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Improving the Integration of Climate Change Adaptation and Disaster Risk Reduction in the Philippines

Title of project: Improving the Integration of Climate Change Adaptation and Disaster Risk Reduction in the Philippines

Program Locations: Philippines

Project Duration: June - July 2015

Project Lead: Kenneth MacClune

Project overview:

Rapidly growing lower middle-income countries such as the Philippines bear the brunt of disaster-induced economic losses. The average impact of disaster in these countries from 2001 to 2006 is estimated to equal 1% of the gross domestic product – this is 10 times higher than the impact of disaster on high-income countries. This disproportionate impact has been attributed to the increasing exposure of high-value assets as these countries develop.

The Philippines is extremely hazard-prone, subject to volcanic eruptions, typhoons, storm surges, tsunamis, sea level change, floods, landslides, drought and monsoon delays. It has been labeled as the third most vulnerable country to weather-related extreme events. It is thought that climate change will reduce cultivatable land, agricultural productivity, and food security. Furthermore, climate impacts on coral reefs will have detrimental effects on fisheries and the country’s tourism industry. Rapid urbanization, environmental deterioration, and unsustainable development practices will further exacerbate the nation’s vulnerability to climate change. Informal settlements are among the most vulnerable to climate change. Given the ongoing and predicted impacts of climate change, the Philippines government has attempted to integrate CCA into existing DRR polies and structures.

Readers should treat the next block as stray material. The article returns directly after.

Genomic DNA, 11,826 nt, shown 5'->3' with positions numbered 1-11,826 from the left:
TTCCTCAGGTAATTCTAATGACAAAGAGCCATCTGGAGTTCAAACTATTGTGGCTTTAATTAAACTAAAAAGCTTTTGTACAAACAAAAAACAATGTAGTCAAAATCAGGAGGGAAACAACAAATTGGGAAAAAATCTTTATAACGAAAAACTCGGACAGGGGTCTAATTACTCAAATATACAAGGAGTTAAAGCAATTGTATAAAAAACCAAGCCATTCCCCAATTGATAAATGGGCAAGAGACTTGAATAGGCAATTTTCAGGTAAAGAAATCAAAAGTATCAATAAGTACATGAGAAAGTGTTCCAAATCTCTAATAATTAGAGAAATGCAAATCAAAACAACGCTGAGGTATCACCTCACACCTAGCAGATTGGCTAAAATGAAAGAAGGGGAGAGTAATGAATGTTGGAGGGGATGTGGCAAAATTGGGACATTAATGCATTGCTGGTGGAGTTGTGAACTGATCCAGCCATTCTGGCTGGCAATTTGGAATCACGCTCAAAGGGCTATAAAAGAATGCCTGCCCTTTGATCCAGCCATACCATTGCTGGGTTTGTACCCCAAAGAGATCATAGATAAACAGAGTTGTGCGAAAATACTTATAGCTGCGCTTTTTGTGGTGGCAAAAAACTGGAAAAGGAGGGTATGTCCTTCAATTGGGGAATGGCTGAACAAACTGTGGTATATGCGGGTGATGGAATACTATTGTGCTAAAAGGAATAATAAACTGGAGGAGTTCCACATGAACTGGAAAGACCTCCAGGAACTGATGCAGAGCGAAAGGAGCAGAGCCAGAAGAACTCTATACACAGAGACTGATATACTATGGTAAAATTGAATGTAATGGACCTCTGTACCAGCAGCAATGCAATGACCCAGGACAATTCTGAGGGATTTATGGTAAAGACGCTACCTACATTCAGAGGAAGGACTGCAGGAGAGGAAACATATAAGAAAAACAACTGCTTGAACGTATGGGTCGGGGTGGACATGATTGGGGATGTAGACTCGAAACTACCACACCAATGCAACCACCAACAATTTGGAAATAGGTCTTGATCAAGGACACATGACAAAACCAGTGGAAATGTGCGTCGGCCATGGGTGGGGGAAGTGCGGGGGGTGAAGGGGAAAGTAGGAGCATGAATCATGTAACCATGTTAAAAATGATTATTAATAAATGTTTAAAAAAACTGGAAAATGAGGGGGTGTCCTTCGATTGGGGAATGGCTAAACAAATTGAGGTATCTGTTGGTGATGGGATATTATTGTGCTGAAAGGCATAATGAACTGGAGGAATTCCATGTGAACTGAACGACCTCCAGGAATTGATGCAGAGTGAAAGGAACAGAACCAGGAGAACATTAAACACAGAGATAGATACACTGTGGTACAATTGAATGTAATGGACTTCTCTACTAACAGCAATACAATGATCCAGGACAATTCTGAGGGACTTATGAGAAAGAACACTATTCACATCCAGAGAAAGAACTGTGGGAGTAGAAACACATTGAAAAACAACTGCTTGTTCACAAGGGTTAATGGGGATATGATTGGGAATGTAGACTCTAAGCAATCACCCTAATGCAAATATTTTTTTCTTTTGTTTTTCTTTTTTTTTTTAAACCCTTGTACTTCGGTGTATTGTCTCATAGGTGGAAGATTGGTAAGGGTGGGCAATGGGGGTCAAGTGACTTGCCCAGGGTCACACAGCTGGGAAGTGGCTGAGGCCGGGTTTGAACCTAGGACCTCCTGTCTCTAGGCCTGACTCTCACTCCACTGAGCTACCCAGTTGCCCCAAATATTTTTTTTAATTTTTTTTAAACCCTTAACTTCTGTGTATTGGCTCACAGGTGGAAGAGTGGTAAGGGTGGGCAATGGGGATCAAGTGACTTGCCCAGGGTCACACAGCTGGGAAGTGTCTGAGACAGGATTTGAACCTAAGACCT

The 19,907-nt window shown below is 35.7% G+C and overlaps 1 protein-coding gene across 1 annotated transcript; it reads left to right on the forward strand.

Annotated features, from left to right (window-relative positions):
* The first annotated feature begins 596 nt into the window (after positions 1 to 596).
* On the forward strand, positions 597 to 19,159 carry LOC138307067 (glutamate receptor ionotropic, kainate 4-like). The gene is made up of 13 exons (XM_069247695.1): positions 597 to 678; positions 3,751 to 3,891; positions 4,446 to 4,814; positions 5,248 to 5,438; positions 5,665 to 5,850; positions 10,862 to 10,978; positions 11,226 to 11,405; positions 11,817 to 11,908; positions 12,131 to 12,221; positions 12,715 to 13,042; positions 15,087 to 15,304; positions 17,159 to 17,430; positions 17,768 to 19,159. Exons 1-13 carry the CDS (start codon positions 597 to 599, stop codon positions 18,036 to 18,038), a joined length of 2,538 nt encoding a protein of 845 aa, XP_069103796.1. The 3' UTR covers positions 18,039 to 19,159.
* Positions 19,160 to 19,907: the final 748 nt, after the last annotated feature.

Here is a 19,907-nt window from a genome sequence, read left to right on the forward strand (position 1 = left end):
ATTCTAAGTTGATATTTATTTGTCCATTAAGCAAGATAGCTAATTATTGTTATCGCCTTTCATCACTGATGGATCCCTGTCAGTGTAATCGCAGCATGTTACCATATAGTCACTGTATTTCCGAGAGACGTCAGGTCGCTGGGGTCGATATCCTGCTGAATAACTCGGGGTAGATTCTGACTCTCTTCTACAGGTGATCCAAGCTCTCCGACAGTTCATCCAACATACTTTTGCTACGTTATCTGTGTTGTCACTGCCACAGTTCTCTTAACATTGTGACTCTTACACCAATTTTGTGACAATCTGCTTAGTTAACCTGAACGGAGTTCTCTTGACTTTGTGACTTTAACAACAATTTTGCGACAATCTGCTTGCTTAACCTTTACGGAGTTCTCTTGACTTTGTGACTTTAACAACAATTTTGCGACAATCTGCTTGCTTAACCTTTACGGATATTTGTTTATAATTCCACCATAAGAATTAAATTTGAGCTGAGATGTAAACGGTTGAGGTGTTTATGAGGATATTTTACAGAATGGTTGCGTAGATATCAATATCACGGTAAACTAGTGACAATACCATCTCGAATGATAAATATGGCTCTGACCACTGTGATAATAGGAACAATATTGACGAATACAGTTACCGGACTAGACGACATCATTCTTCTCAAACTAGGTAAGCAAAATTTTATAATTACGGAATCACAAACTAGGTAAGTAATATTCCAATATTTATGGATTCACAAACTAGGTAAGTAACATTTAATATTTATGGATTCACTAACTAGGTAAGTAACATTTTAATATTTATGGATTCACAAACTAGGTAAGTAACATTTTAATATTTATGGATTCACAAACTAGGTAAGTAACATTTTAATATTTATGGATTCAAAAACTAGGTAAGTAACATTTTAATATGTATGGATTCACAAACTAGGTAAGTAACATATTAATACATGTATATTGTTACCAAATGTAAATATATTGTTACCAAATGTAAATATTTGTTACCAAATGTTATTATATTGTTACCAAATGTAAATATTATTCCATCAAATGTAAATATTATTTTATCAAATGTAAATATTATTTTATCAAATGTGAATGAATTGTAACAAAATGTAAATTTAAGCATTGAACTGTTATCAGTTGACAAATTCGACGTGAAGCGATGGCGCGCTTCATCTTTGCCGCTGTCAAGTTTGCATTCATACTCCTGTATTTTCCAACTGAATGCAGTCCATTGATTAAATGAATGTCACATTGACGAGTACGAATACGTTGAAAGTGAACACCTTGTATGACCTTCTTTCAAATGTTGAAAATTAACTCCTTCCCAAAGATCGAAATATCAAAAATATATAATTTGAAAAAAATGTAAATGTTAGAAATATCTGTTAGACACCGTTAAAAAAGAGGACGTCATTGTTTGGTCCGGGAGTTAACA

Core Program Activities:

-Investigate the extent of current integration of CCA and DRR in the Philippines, and identify lessons for facilitating greater integration.

-Describe the progression of disaster and climate thinking and integration of DRR and CCA

-Explore governance of DRR and CCA in the Philippines to identify successes, challenges, opportunities, and progress. Look at the extent of integration in institutional arrangements, funding (at different levels of government), and treatment in national development, sector policy, and plans, and how these issues influence operational practice on the ground.

-Identify critical gaps and how integration can be improved.

Professional Staff Involved :

Kenneth MacClune

Kanmani Venkateswaran


Thelma Manuel 


Funders: Asian Development Bank